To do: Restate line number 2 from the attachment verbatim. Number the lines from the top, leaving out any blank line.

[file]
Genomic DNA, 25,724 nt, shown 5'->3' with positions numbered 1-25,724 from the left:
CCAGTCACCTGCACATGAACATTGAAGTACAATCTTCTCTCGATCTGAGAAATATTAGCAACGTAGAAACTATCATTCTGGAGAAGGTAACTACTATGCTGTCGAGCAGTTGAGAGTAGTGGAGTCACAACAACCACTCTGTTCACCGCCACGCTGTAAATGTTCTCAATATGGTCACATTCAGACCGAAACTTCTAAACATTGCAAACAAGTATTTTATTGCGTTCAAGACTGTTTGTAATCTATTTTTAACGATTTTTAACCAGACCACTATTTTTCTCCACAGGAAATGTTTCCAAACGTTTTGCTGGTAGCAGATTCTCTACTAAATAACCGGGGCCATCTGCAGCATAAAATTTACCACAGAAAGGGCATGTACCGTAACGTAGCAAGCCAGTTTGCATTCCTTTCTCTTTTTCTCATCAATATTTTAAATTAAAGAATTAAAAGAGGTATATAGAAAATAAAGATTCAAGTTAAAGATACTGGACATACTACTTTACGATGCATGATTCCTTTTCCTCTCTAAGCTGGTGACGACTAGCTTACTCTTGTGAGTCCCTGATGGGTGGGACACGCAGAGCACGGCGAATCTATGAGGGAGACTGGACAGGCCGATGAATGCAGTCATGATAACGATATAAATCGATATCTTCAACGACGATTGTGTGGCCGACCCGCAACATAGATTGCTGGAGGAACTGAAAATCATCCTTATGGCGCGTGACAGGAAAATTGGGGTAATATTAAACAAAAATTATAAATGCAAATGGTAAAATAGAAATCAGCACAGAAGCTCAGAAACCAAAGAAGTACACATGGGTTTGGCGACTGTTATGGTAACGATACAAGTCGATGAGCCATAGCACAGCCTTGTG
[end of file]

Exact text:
CCAGTCACCTGCACATGAACATTGAAGTACAATCTTCTCTCGATCTGAGAAATATTAGCAACGTAGAAACTATCATTCTGGAGAAGGTAACTACTATGCTGTCGAGCAGTTGAGAGTAGTGGAGTCACAACAACCACTCTGTTCACCGCCACGCTGTAAATGTTCTCAATATGGTCACATTCAGACCGAAACTTCTAAACATTGCAAACAAGTATTTTATTGCGTTCAAGACTGTTTGTAATCTATTTTTAACGATTTTTAACCAGACCACTATTTTTCTCCACAGGAAATGTTTCCAAACGTTTTGCTGGTAGCAGATTCTCTACTAAATAACCGGGGCCATCTGCAGCATAAAATTTACCACAGAAAGGGCATGTACCGTAACGTAGCAAGCCAGTTTGCATTCCTTTCTCTTTTTCTCATCAATATTTTAAATTAAAGAATTAAAAGAGGTATATAGAAAATAAAGATTCAAGTTAAAGATACTGGACATACTACTTTACGATGCATGATTCCTTTTCCTCTCTAAGCTGGTGACGACTAGCTTACTCTTGTGAGTCCCTGATGGGTGGGACACGCAGAGCACGGCGAATCTATGAGGGAGACTGGACAGGCCGATGAATGCAGTCATGATAACGATATAAATCGATATCTTCAACGACGATTGTGTGGCCGACCCGCAACATAGATTGCTGGAGGAACTGAAAATCATCCTTATGGCGCGTGACAGGAAAATTGGGGTAATATTAAACAAAAATTATAAATGCAAATGGTAAAATAGAAATCAGCACAGAAGCTCAGAAACCAAAGAAGTACACATGGGTTTGGCGACTGTTATGGTAACGATACAAGTCGATGAGCCATAGCACAGCCTTGTG